1899 - Kimberley siege day 42 (33%). Ladysmith siege day 24 (20%). Mafeking siege day 44 (20%). Battle of Enslin (or Graspan). Successful sortie from Kimberley. General Buller arrives at Maritzburg. Colonel Holdsworth attacks Boer laager at Deerdepoort.
1901 - Further Canadian contingent accepted.
1904 - "Responsible Government Association" formed in the Transvaal.
Enemy fired 15 shells at the Premier Mine Fort from the works near Jacob’s Farm early this morning; they have found the range very well, and dropped 4 shells into the fort, luckily without doing any damage.
Reconnaissance this morning details of which will be found in a separate report. Portions of most of the troops in Kimberley were employed also in the armoured train, and the Beaconsfield Town Guard. We had 6 men killed and 27 wounded – including Lt Col Scott Turner, Captain Hickson Mahony and Capt Bowen of Kimberley Light Horse. We obtained very accurate information as to the strength and position of the enemy – and he must have lost heavily; we took 28 prisoners and may be able to obtain some useful information from them.
The shells made by the De Beers Company are a success in every way. It is a wonderful performance on the part of their engineering staff; 6 of these shells were fired during the reconnaissance this morning.
Capt Robertson Kimberley Light Horse went out this afternoon to the scene of this morning’s fight, under a RedCross Flag, and exchanged the dead body of one of the enemy killed for 2 of ours left on the field. He was well received.
I instructed him to offer medical aid for their wounded to the Boer Commandant, but he was informed that they had a doctor in the laager.
Enemy is evidently most anxious to destroy the Railway; 2 culverts on it near Wimbledon, and 1 near Dronfield were blown up this afternoon.
Almost a blank as far as fighting goes. It is said that General Hunter went out under a flag of truce to protest against the firing upon the hospital. There were no shells to speak of till late afternoon. Among the usual rumours came one that Joubert had been wounded in the mouth at Colenso. The Gordons held their sports near the Iron Bridge, sentries being posted to give the alarm if the Bulwan guns fired. "Any more entries for the United Service mule race? Are you ready? Sentry, are you keeping your eye on that gun?" "Yes, sir." "Very well then, go!" And off the mules went, in any direction but the right, a soldier and a sailor trying vainly to stick on the bare back of each, whilst inextinguishable laughter arose among the gods.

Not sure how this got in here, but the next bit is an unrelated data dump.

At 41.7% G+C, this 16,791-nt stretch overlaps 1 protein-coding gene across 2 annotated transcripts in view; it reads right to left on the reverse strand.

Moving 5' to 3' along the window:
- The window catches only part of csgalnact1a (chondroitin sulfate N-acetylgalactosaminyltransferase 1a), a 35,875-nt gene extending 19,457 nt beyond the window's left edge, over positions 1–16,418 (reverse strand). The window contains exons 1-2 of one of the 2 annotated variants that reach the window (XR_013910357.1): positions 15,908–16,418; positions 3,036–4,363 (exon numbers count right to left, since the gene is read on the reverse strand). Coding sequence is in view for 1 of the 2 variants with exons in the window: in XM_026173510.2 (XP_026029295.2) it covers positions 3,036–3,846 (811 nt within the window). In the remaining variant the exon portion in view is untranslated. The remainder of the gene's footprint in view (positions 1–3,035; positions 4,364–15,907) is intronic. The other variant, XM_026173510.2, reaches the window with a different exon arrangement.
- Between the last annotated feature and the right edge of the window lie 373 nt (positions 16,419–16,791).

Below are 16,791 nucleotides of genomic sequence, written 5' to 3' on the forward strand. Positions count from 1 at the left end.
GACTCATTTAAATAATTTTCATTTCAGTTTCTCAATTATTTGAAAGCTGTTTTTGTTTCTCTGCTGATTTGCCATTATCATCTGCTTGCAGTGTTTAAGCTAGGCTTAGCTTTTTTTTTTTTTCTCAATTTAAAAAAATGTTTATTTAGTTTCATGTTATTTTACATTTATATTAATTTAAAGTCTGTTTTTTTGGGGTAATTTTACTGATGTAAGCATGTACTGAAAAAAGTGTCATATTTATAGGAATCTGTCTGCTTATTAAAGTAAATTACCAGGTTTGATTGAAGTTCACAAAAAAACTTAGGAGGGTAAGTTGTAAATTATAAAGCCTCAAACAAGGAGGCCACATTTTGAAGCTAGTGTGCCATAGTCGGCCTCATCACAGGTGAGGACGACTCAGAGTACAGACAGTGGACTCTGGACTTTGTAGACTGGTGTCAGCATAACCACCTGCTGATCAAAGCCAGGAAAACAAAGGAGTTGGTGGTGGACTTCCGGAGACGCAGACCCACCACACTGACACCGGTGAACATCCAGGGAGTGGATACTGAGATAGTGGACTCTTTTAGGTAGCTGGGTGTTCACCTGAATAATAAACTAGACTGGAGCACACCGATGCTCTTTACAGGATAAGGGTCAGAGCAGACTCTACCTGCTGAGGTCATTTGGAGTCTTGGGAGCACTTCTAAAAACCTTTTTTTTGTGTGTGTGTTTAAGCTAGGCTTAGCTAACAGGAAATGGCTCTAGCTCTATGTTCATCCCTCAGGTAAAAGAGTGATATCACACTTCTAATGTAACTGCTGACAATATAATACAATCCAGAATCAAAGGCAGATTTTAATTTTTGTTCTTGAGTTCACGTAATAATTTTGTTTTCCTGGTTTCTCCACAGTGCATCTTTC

1899 - From the letters writer by Lt Col Park in Ladysmith
Still drifting along. It was officially published in orders yesterday that Hildyard was at Estcourt on 20th, and Sir C. Clery at Maritzburg, and that fresh troops were daily arriving at Durban and being pushed forward as fast as possible. That is the first really authentic news we have been given, and as that was five days ago it should not be long before we hear of the force advancing. I have just been for my second outing this month - a walk into the town - and met one or two of the headquarter staff, who said that there really was very little news, but that what there was was good. Buller is keeping his movements very dark, and there is no news at all of him. We had another very heavy thunderstorm last night with a tearing wind; but the tents stood it all right, and there is a lovely fresh breeze and bright sun today, which have quite dried us up again.
1899 - From the diary of Trooper A J Crosby, Natal Carbineers
Horseguard 12.15 to 2.45. Parade at 3 usual exercise inspection of arms at 9 o’clock. Cricket match between our men and N.M.R. Won by an innings and 43 runs. On parade at 5.45 for piquet. On watch 9.30 to 11.30.
1899 - From the diary of Miss Bella Craw in Ladysmith
A month today will be Christmas Day. I wonder if we will be relieved then! What a miserable time it will be if we are not as provisions for man and beast are getting less and less. The men are on quarter rations now, half a loaf of bread, a quarter of a lb. of meat, and the same of meal, a day. If it is that now what will it be in a month. We hear today pack horses are to be turned loose, all thin and useless horses are to be shot. Today has been quiet. This afternoon I went for a ride by myself and then realised what a very limited space we have. I rode to the foot of the Red Hill, then out to the Cemetery, then through the Poort and had a chat with Mr. Francis. While I was talking to him, we heard the familiar boom of Long Tom and the shell burst near Mr. Murray's house on the Hill, I thought I had better get home. Wilfrid has another relapse of fever, not so bad this time.
Two of the 9 wounded Liverpools have since died of their wounds and another scarcely expected to recover.
1899 - Diary of the siege of Mafeking by Edward Ross
Saturday, 25 November
Another quiet day. I suppose the enemy began to find out that their shells are not doing as much damage, and they are only wasting powder and shot.
We have had very few shells and very little sniping. About 50 Fingoes went out last night for the purpose of worrying up the Boers, but they returned and did not do any damage. They reported that the enemy were too wide awake; they have not forgotten the bayonet escapade.
B.P. is always up to something or other. Today he has had two or three megaphones (large size speaking-tubes) made, and they were tried this afternoon and evening down the streets. They were a great success, as the speaking could be distinctly heard from anything between 900 to 1 000 yards.
I had a conversation with Colonel Walford this evening. He considers that relief should be here in about three weeks. Oh, let it be soon.